Induction treatment with upadacitinib (Rinvoq) provided rapid symptom relief from day 1 for patients with moderate to severe ulcerative colitis, according to a post-hoc analysis of the phase III U-ACHIEVE and U-ACCOMPLISH trials.
In an intention-to-treat analysis involving 988 patients, those who received a daily dose of 45 mg of the JAK inhibitor experienced significant improvements in all ulcerative colitis symptoms, including abdominal pain, stool frequency, rectal bleeding, and bowel urgency at 1 to 3 days compared with placebo, which was maintained through 14 days (P<0.05 for all), reported Edward V. Loftus Jr., MD, of the Mayo Clinic in Rochester, Minnesota, and colleagues.
Significantly more upadacitinib patients also achieved clinical remission (26.9% vs 4.3% of placebo patients) and clinical response (59.4% vs 22.3%, respectively) at 2 weeks, which was maintained through 8 weeks (P<0.001 for all), they noted in Clinical Gastroenterology and Hepatology.
Furthermore, >50% reductions from baseline in high-sensitivity C-reactive protein (hs-CRP) and fecal calprotectin (FCP) levels were achieved by 75.7% and 48.2% of upadacitinib patients compared with 21.9% and 20.2% of placebo patients, respectively (P<0.001 for both).
At 2 weeks, systemic and intestinal inflammation normalized in more upadacitinib patients than placebo patients:
- hs-CRP ≤5 mg/L: 83.1% vs 51.1%
- FCP <150 mg/kg: 30% vs 5%
- FCP <250 mg/kg: 37% vs 10%
“Importantly, these effects were seen regardless of prior biologic exposure,” Loftus told MedPage Today. “Such rapid improvements beg the question if in the future we need to use corticosteroids as a short-term bridge for patients flaring with ulcerative colitis, and instead use a rapidly acting agent such as upadacitinib.”
“It also raises the question as to whether upadacitinib should be employed for patients with acute severe ulcerative colitis,” he added.
Commenting on the study, Dana J. Lukin, MD, PhD, of Weill Cornell Medicine in New York City, told MedPage Today that “these intriguing results help to inform the use of this agent in patients requiring rapid symptom improvement.”
Upon finding similar response rate differences when stratified by baseline corticosteroid use, prior biologic experience, Adapted Mayo score, and disease severity, Loftus and colleagues said this indicated “that these factors did not influence clinical remission rates” between groups. A subgroup analysis that stratified patients by the same factors also found no difference between clinical response rates per Partial Adapted Mayo score, with some starting to plateau at 2 weeks.
Patients with ulcerative colitis often experience recurring bowel urgency, diarrhea, rectal bleeding, and abdominal pain. While corticosteroids can provide rapid symptom improvement for those requiring hospitalization, an unmet need remains for ambulatory patients with moderate to severe disease who may experience a high symptom burden, Loftus and team noted. Variable prolonged response times have been reported with the use of immunosuppressants or biologic therapies, and some patients may even develop loss of response to or treatment failure with such interventions.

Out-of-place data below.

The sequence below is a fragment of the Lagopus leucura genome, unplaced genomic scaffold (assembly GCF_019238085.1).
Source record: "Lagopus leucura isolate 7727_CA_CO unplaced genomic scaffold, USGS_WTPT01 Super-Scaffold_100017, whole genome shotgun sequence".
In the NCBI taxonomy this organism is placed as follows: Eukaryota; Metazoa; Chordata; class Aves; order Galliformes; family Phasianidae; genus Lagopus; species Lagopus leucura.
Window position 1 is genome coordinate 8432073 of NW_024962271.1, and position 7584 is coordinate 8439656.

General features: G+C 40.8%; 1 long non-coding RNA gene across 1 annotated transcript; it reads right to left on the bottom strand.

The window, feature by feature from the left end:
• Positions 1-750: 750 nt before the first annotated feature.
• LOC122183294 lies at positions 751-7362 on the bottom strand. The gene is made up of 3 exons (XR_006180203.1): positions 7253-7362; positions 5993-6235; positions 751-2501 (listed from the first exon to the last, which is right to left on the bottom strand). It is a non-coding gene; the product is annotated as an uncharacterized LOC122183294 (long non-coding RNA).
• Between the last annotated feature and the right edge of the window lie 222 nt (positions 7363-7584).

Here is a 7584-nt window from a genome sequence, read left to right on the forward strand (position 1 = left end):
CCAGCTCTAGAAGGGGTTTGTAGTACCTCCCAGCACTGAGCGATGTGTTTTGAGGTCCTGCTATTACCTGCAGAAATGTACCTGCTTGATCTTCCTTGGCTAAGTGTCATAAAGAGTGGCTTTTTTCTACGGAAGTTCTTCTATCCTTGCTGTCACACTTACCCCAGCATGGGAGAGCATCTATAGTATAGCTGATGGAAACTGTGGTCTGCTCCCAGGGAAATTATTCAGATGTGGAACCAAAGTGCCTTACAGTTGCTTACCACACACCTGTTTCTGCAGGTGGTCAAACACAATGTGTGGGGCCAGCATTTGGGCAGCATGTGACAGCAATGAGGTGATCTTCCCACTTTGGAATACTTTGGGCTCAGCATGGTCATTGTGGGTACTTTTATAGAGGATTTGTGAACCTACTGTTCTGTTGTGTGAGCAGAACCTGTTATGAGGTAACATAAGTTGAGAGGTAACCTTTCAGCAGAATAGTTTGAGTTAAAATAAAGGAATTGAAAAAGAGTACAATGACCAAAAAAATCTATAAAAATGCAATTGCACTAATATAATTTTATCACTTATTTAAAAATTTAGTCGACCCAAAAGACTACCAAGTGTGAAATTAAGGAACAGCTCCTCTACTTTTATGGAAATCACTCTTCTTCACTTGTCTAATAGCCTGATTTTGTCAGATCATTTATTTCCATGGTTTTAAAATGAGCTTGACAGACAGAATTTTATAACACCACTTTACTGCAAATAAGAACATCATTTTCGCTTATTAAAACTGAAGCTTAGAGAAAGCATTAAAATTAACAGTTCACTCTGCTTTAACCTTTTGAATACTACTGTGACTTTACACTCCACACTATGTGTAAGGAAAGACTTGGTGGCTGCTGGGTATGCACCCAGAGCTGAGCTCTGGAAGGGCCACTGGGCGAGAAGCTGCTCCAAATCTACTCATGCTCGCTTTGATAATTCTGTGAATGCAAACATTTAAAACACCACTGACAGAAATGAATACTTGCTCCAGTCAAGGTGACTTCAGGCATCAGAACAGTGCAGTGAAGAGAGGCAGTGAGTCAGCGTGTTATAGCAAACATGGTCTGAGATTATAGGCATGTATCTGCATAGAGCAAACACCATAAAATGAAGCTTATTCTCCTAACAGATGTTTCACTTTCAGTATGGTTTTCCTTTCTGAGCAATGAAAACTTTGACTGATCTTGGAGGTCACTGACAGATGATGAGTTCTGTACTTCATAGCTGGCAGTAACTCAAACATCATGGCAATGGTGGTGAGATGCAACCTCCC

In both the U-ACHIEVE and U-ACCOMPLISH trials, those who received upadacitinib met the primary endpoint of clinical remission, assessed by Adapted Mayo score, versus placebo, as well as all secondary endpoints. These two induction trials, along with the U-ACHIEVE Maintenance trial, led to the approval of upadacitinib in March for the treatment of adults with moderate to severe ulcerative colitis who had an inadequate response/intolerance to a tumor necrosis factor blocker.
For this post-hoc analysis, Loftus and colleagues pooled data on 988 patients ages 16 to 75 who received a daily dose of 45 mg of upadacitinib (n=660) or placebo (n=328) from the two induction trials. Participants had an Adapted Mayo score of 5 to 9, an endoscopic subscore of 2 to 3, and had failed or had an inadequate response/intolerance to prior therapies.
Median age was 41-42, and 38% were women. Clinical characteristics were well balanced between groups. About half had failed or had an inadequate response to prior biologics.
In order to determine the earliest time of efficacy, they analyzed patients’ electronic diary entry data after the first dose to assess daily symptom improvement for 14 days.
At weeks 2 and 8, significant improvements in quality of life were seen among patients who received upadacitinib, as assessed by the Functional Assessment of Chronic Illness Therapy-Fatigue, the Ulcerative Colitis Symptoms Questionnaire, the Inflammatory Bowel Disease Questionnaire, the Work Productivity and Activity Impairment questionnaire, the Short Form 36, and the European Quality of Life-5 Dimensions 5 Levels Index Score.
This study was supported by AbbVie.
Loftus reported relationships with AbbVie, Amgen, Arena, Boehringer Ingelheim, Bristol Myers Squibb, Calibr, Celgene, Eli Lilly, Fresenius Kabi, Genentech, Gilead, Gossamer Bio, Iterative Scopes, Janssen, Morphic Therapeutics, Ono Pharma, Robarts Clinical Trials, Receptos, Protagonist, Pfizer, Scipher Medicine, Surrozen, Sun Pharma, Takeda, Theravance, and UCB.
Co-authors also reported multiple relationships with industry.